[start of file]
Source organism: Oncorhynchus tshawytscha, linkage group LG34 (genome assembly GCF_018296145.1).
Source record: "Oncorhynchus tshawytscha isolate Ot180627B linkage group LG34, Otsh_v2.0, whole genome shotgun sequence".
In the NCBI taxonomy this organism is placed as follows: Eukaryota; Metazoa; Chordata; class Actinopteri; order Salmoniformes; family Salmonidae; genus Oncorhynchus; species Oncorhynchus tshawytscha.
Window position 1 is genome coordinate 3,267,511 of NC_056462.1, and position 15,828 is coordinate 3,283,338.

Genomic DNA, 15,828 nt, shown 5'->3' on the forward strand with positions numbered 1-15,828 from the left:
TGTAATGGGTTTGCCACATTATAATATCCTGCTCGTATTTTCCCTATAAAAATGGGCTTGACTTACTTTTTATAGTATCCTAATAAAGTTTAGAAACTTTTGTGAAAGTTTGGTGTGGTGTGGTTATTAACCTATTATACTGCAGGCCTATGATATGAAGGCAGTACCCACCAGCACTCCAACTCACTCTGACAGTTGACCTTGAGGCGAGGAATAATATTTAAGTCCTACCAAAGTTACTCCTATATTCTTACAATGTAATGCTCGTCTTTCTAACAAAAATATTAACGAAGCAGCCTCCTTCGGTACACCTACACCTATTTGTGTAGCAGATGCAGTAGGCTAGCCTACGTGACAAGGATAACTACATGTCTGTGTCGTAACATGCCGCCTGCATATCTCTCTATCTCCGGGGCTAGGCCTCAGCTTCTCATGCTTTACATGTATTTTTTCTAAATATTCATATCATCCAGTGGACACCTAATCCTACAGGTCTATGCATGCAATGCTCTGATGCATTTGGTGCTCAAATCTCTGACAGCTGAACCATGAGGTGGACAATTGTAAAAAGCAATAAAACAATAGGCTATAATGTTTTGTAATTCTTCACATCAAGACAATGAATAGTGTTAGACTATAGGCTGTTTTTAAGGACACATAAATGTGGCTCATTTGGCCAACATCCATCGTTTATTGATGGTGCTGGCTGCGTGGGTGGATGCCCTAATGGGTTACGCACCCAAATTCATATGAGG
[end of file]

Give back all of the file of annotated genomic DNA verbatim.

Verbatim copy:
Source organism: Oncorhynchus tshawytscha, linkage group LG34 (genome assembly GCF_018296145.1).
Source record: "Oncorhynchus tshawytscha isolate Ot180627B linkage group LG34, Otsh_v2.0, whole genome shotgun sequence".
In the NCBI taxonomy this organism is placed as follows: Eukaryota; Metazoa; Chordata; class Actinopteri; order Salmoniformes; family Salmonidae; genus Oncorhynchus; species Oncorhynchus tshawytscha.
Window position 1 is genome coordinate 3,267,511 of NC_056462.1, and position 15,828 is coordinate 3,283,338.

Genomic DNA, 15,828 nt, shown 5'->3' on the forward strand with positions numbered 1-15,828 from the left:
TGTAATGGGTTTGCCACATTATAATATCCTGCTCGTATTTTCCCTATAAAAATGGGCTTGACTTACTTTTTATAGTATCCTAATAAAGTTTAGAAACTTTTGTGAAAGTTTGGTGTGGTGTGGTTATTAACCTATTATACTGCAGGCCTATGATATGAAGGCAGTACCCACCAGCACTCCAACTCACTCTGACAGTTGACCTTGAGGCGAGGAATAATATTTAAGTCCTACCAAAGTTACTCCTATATTCTTACAATGTAATGCTCGTCTTTCTAACAAAAATATTAACGAAGCAGCCTCCTTCGGTACACCTACACCTATTTGTGTAGCAGATGCAGTAGGCTAGCCTACGTGACAAGGATAACTACATGTCTGTGTCGTAACATGCCGCCTGCATATCTCTCTATCTCCGGGGCTAGGCCTCAGCTTCTCATGCTTTACATGTATTTTTTCTAAATATTCATATCATCCAGTGGACACCTAATCCTACAGGTCTATGCATGCAATGCTCTGATGCATTTGGTGCTCAAATCTCTGACAGCTGAACCATGAGGTGGACAATTGTAAAAAGCAATAAAACAATAGGCTATAATGTTTTGTAATTCTTCACATCAAGACAATGAATAGTGTTAGACTATAGGCTGTTTTTAAGGACACATAAATGTGGCTCATTTGGCCAACATCCATCGTTTATTGATGGTGCTGGCTGCGTGGGTGGATGCCCTAATGGGTTACGCACCCAAATTCATATGAGG